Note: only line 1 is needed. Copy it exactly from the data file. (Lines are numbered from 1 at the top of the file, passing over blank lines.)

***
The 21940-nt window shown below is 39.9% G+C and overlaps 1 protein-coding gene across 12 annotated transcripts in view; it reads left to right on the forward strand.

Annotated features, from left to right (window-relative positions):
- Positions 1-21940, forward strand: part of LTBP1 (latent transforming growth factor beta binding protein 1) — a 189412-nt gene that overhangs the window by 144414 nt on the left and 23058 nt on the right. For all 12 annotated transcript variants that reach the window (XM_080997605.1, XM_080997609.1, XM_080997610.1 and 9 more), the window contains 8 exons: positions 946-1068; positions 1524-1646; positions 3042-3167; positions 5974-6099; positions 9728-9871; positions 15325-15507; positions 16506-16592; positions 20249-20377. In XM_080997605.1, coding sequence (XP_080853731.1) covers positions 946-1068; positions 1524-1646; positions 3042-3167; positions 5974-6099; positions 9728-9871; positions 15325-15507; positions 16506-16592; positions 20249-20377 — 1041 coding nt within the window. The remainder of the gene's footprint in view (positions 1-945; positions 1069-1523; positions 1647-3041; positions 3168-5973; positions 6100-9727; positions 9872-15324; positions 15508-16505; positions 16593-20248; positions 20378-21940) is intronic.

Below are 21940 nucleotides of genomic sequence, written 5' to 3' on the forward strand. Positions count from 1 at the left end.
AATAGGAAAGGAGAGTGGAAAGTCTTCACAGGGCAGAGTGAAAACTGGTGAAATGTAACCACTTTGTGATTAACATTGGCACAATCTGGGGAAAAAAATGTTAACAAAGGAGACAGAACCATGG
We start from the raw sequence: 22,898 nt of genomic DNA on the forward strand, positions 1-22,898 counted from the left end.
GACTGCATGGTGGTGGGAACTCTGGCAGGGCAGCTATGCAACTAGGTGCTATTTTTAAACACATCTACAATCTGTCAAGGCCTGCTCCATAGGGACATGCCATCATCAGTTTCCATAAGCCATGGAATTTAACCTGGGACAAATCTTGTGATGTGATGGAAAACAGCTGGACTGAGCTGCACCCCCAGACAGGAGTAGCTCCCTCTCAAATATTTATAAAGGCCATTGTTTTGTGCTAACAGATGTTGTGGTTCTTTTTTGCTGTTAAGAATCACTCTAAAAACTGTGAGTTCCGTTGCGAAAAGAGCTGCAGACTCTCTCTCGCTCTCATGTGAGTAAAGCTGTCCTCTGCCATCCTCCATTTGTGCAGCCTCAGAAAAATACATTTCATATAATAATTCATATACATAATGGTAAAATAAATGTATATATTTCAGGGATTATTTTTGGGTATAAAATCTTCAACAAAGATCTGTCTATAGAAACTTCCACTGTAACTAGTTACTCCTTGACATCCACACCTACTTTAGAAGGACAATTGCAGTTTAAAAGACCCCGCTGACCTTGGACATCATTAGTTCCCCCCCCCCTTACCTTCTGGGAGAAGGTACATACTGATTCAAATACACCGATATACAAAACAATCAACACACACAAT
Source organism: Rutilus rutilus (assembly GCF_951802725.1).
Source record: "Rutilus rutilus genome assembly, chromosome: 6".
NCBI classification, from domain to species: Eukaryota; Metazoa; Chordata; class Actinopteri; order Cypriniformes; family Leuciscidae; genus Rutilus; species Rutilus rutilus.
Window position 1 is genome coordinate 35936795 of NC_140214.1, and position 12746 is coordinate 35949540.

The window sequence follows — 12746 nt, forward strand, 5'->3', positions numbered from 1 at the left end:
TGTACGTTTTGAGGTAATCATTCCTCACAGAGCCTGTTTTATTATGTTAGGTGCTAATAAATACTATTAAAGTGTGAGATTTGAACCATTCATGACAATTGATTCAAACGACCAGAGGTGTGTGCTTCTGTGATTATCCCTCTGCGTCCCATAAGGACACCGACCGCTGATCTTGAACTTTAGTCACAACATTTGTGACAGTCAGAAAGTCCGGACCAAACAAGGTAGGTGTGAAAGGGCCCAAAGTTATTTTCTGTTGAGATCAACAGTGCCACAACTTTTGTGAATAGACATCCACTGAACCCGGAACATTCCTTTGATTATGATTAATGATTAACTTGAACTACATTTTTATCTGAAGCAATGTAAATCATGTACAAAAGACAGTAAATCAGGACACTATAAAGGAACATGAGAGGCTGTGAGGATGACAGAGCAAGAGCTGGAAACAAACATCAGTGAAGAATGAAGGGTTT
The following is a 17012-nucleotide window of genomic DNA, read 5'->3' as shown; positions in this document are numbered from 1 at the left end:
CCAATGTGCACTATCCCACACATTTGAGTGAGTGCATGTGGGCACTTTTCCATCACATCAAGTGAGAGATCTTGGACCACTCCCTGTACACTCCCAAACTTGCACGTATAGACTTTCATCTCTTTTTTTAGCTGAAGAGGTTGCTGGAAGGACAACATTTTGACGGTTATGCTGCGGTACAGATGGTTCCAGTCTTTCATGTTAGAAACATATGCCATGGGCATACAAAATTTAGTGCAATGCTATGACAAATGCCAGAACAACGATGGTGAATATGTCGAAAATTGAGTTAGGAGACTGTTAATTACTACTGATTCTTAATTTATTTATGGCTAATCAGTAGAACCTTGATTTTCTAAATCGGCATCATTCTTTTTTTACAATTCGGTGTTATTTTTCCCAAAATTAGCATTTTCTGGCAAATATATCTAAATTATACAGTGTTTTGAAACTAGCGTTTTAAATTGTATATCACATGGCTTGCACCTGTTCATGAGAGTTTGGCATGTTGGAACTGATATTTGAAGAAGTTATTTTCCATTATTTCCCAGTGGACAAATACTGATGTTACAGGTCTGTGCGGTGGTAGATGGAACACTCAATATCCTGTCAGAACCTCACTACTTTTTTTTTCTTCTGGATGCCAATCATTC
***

The 21940-nt window shown below is 39.9% G+C and overlaps 1 protein-coding gene across 12 annotated transcripts in view; it reads left to right on the forward strand.